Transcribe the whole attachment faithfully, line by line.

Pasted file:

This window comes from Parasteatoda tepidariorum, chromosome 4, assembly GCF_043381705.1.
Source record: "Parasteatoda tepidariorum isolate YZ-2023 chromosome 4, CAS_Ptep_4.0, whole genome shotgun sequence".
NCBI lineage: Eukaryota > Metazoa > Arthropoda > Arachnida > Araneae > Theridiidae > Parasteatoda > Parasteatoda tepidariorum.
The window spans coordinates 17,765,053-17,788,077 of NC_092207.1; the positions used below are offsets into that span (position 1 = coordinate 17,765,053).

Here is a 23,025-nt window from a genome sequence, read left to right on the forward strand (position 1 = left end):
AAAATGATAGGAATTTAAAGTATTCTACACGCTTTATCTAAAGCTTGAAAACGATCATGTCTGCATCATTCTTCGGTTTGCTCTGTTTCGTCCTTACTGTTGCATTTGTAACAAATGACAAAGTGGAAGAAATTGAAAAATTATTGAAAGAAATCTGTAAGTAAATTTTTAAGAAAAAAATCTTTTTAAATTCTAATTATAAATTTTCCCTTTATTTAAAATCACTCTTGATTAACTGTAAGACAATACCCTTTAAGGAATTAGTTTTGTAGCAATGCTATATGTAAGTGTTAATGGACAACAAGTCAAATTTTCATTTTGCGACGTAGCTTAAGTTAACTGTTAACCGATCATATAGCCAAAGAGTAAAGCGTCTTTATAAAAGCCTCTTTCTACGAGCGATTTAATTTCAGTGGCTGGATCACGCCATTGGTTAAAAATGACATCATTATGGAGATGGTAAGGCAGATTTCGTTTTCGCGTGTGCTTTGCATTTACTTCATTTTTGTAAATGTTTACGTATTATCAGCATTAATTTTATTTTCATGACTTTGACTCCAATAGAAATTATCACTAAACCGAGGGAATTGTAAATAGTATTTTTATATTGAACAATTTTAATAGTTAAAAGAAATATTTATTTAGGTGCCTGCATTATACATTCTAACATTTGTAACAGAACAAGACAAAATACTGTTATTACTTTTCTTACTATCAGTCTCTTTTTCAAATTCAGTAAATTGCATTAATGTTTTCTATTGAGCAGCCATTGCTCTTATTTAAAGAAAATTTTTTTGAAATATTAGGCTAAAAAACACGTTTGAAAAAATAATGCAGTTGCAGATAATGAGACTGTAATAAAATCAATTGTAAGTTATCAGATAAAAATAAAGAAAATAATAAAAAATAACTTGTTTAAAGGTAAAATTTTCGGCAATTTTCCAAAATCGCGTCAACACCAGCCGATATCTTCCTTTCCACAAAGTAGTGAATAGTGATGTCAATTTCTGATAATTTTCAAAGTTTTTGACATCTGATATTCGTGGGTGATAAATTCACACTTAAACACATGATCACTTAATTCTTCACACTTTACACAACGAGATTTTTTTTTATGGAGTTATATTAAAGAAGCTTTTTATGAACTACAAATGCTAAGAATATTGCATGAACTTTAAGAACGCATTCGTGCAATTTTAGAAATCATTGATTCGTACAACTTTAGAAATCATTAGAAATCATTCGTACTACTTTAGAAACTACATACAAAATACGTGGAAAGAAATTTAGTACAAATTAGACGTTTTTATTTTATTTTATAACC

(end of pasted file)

This window comes from Parasteatoda tepidariorum, chromosome 4, assembly GCF_043381705.1.
Source record: "Parasteatoda tepidariorum isolate YZ-2023 chromosome 4, CAS_Ptep_4.0, whole genome shotgun sequence".
NCBI lineage: Eukaryota > Metazoa > Arthropoda > Arachnida > Araneae > Theridiidae > Parasteatoda > Parasteatoda tepidariorum.
The window spans coordinates 17,765,053-17,788,077 of NC_092207.1; the positions used below are offsets into that span (position 1 = coordinate 17,765,053).

Here is a 23,025-nt window from a genome sequence, read left to right on the forward strand (position 1 = left end):
AAAATGATAGGAATTTAAAGTATTCTACACGCTTTATCTAAAGCTTGAAAACGATCATGTCTGCATCATTCTTCGGTTTGCTCTGTTTCGTCCTTACTGTTGCATTTGTAACAAATGACAAAGTGGAAGAAATTGAAAAATTATTGAAAGAAATCTGTAAGTAAATTTTTAAGAAAAAAATCTTTTTAAATTCTAATTATAAATTTTCCCTTTATTTAAAATCACTCTTGATTAACTGTAAGACAATACCCTTTAAGGAATTAGTTTTGTAGCAATGCTATATGTAAGTGTTAATGGACAACAAGTCAAATTTTCATTTTGCGACGTAGCTTAAGTTAACTGTTAACCGATCATATAGCCAAAGAGTAAAGCGTCTTTATAAAAGCCTCTTTCTACGAGCGATTTAATTTCAGTGGCTGGATCACGCCATTGGTTAAAAATGACATCATTATGGAGATGGTAAGGCAGATTTCGTTTTCGCGTGTGCTTTGCATTTACTTCATTTTTGTAAATGTTTACGTATTATCAGCATTAATTTTATTTTCATGACTTTGACTCCAATAGAAATTATCACTAAACCGAGGGAATTGTAAATAGTATTTTTATATTGAACAATTTTAATAGTTAAAAGAAATATTTATTTAGGTGCCTGCATTATACATTCTAACATTTGTAACAGAACAAGACAAAATACTGTTATTACTTTTCTTACTATCAGTCTCTTTTTCAAATTCAGTAAATTGCATTAATGTTTTCTATTGAGCAGCCATTGCTCTTATTTAAAGAAAATTTTTTTGAAATATTAGGCTAAAAAACACGTTTGAAAAAATAATGCAGTTGCAGATAATGAGACTGTAATAAAATCAATTGTAAGTTATCAGATAAAAATAAAGAAAATAATAAAAAATAACTTGTTTAAAGGTAAAATTTTCGGCAATTTTCCAAAATCGCGTCAACACCAGCCGATATCTTCCTTTCCACAAAGTAGTGAATAGTGATGTCAATTTCTGATAATTTTCAAAGTTTTTGACATCTGATATTCGTGGGTGATAAATTCACACTTAAACACATGATCACTTAATTCTTCACACTTTACACAACGAGATTTTTTTTTATGGAGTTATATTAAAGAAGCTTTTTATGAACTACAAATGCTAAGAATATTGCATGAACTTTAAGAACGCATTCGTGCAATTTTAGAAATCATTGATTCGTACAACTTTAGAAATCATTAGAAATCATTCGTACTACTTTAGAAACTACATACAAAATACGTGGAAAGAAATTTAGTACAAATTAGACGTTTTTATTTTATTTTATAACC